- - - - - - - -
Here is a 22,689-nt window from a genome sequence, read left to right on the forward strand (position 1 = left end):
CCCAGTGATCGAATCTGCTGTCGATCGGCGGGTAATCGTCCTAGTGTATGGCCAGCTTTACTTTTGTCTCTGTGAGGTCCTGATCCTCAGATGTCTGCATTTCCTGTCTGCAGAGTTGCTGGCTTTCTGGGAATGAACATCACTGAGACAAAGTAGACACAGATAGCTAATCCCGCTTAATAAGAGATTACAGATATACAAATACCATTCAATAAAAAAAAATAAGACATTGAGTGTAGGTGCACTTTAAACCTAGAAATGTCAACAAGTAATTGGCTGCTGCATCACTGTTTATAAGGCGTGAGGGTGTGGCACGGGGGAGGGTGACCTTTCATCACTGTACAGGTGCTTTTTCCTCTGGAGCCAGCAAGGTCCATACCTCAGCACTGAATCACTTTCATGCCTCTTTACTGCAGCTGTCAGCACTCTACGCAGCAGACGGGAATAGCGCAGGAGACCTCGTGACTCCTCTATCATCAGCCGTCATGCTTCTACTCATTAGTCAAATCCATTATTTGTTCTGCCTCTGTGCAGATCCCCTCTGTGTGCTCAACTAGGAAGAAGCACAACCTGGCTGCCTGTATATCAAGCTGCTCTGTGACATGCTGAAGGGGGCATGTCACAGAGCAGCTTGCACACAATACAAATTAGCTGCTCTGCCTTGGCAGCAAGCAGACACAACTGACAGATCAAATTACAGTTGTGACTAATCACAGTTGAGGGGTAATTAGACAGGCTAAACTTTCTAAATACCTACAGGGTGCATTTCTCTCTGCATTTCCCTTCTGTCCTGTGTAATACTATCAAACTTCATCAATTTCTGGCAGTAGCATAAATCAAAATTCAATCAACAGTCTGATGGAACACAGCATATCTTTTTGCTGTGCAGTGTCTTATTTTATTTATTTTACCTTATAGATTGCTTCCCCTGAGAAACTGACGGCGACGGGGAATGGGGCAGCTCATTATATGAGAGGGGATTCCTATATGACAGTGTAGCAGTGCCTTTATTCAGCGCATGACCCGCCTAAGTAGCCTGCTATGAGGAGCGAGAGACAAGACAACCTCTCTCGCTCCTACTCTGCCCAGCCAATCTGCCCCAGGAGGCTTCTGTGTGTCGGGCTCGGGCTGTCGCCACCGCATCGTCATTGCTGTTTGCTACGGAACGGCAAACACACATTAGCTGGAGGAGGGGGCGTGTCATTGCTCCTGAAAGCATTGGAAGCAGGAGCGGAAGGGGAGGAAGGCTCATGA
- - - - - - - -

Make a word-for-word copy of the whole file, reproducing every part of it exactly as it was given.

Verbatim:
Here is a 22,689-nt window from a genome sequence, read left to right on the forward strand (position 1 = left end):
CCCAGTGATCGAATCTGCTGTCGATCGGCGGGTAATCGTCCTAGTGTATGGCCAGCTTTACTTTTGTCTCTGTGAGGTCCTGATCCTCAGATGTCTGCATTTCCTGTCTGCAGAGTTGCTGGCTTTCTGGGAATGAACATCACTGAGACAAAGTAGACACAGATAGCTAATCCCGCTTAATAAGAGATTACAGATATACAAATACCATTCAATAAAAAAAAATAAGACATTGAGTGTAGGTGCACTTTAAACCTAGAAATGTCAACAAGTAATTGGCTGCTGCATCACTGTTTATAAGGCGTGAGGGTGTGGCACGGGGGAGGGTGACCTTTCATCACTGTACAGGTGCTTTTTCCTCTGGAGCCAGCAAGGTCCATACCTCAGCACTGAATCACTTTCATGCCTCTTTACTGCAGCTGTCAGCACTCTACGCAGCAGACGGGAATAGCGCAGGAGACCTCGTGACTCCTCTATCATCAGCCGTCATGCTTCTACTCATTAGTCAAATCCATTATTTGTTCTGCCTCTGTGCAGATCCCCTCTGTGTGCTCAACTAGGAAGAAGCACAACCTGGCTGCCTGTATATCAAGCTGCTCTGTGACATGCTGAAGGGGGCATGTCACAGAGCAGCTTGCACACAATACAAATTAGCTGCTCTGCCTTGGCAGCAAGCAGACACAACTGACAGATCAAATTACAGTTGTGACTAATCACAGTTGAGGGGTAATTAGACAGGCTAAACTTTCTAAATACCTACAGGGTGCATTTCTCTCTGCATTTCCCTTCTGTCCTGTGTAATACTATCAAACTTCATCAATTTCTGGCAGTAGCATAAATCAAAATTCAATCAACAGTCTGATGGAACACAGCATATCTTTTTGCTGTGCAGTGTCTTATTTTATTTATTTTACCTTATAGATTGCTTCCCCTGAGAAACTGACGGCGACGGGGAATGGGGCAGCTCATTATATGAGAGGGGATTCCTATATGACAGTGTAGCAGTGCCTTTATTCAGCGCATGACCCGCCTAAGTAGCCTGCTATGAGGAGCGAGAGACAAGACAACCTCTCTCGCTCCTACTCTGCCCAGCCAATCTGCCCCAGGAGGCTTCTGTGTGTCGGGCTCGGGCTGTCGCCACCGCATCGTCATTGCTGTTTGCTACGGAACGGCAAACACACATTAGCTGGAGGAGGGGGCGTGTCATTGCTCCTGAAAGCATTGGAAGCAGGAGCGGAAGGGGAGGAAGGCTCATGA